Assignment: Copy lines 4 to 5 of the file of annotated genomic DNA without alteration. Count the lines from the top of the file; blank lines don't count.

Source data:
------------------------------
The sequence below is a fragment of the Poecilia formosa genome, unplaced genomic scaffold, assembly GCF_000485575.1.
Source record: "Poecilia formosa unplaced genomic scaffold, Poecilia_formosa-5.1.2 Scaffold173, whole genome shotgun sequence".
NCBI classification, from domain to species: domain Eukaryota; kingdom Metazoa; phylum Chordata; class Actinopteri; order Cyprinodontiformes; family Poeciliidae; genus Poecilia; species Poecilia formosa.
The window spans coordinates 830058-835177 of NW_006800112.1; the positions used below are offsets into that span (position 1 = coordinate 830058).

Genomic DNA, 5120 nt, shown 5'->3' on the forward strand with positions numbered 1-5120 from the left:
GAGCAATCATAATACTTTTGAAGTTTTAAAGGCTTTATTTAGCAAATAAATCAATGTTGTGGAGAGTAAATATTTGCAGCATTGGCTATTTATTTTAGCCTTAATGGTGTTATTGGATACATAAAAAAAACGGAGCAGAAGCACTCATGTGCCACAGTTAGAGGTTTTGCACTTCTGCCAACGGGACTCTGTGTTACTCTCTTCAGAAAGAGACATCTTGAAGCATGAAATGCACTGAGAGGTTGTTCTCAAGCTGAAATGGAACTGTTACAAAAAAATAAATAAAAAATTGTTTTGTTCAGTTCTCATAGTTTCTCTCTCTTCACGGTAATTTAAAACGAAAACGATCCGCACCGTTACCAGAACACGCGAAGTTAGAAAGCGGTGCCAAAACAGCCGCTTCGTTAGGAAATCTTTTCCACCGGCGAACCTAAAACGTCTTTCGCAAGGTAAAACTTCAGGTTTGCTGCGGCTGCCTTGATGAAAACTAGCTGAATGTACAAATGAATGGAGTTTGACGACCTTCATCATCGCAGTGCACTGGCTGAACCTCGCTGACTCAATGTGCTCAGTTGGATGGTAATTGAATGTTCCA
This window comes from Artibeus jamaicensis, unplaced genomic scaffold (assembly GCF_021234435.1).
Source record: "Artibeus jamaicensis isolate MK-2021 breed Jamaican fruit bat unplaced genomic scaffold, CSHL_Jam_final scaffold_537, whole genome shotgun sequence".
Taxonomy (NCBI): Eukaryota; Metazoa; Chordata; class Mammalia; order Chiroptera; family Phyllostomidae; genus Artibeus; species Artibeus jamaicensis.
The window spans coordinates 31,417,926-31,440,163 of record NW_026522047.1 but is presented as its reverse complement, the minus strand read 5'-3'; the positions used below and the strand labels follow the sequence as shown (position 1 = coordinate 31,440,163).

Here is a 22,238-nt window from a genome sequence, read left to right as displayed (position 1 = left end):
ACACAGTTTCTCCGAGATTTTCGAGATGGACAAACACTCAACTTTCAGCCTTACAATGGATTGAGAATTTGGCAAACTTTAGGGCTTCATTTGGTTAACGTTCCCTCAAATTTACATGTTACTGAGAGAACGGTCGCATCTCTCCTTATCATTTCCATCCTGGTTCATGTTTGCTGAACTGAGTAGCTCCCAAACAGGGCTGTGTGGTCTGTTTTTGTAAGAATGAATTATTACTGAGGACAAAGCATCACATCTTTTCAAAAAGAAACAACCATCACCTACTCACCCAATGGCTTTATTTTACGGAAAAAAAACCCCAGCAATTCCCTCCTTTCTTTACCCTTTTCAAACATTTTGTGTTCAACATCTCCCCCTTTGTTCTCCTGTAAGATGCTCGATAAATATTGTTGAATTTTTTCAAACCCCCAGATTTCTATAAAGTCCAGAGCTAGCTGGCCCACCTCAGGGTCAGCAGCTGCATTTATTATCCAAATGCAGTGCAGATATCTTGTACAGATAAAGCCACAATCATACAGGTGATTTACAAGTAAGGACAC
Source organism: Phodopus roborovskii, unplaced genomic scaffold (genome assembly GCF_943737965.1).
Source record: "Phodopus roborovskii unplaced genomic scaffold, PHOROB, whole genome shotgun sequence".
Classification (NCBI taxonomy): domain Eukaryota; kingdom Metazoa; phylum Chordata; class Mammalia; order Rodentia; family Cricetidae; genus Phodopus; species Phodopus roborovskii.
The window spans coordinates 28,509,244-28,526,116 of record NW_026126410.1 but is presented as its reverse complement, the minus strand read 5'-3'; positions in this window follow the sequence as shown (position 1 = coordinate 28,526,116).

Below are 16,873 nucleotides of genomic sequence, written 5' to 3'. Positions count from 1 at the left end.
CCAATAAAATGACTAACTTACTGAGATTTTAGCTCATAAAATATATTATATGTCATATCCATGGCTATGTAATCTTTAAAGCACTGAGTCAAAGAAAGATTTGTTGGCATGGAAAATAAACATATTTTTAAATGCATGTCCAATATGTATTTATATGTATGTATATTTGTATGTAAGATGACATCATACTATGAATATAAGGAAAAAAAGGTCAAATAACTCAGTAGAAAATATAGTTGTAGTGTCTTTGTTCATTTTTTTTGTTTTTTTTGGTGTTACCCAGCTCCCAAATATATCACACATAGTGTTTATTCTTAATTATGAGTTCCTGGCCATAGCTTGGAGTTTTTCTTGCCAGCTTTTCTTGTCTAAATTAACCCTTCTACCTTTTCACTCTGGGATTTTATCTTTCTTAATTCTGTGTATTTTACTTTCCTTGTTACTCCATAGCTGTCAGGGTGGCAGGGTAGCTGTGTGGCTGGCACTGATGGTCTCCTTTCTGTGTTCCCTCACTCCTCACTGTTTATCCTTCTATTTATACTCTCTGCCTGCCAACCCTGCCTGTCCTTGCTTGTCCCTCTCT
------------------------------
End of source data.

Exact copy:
The window spans coordinates 830058-835177 of NW_006800112.1; the positions used below are offsets into that span (position 1 = coordinate 830058).

Genomic DNA, 5120 nt, shown 5'->3' on the forward strand with positions numbered 1-5120 from the left: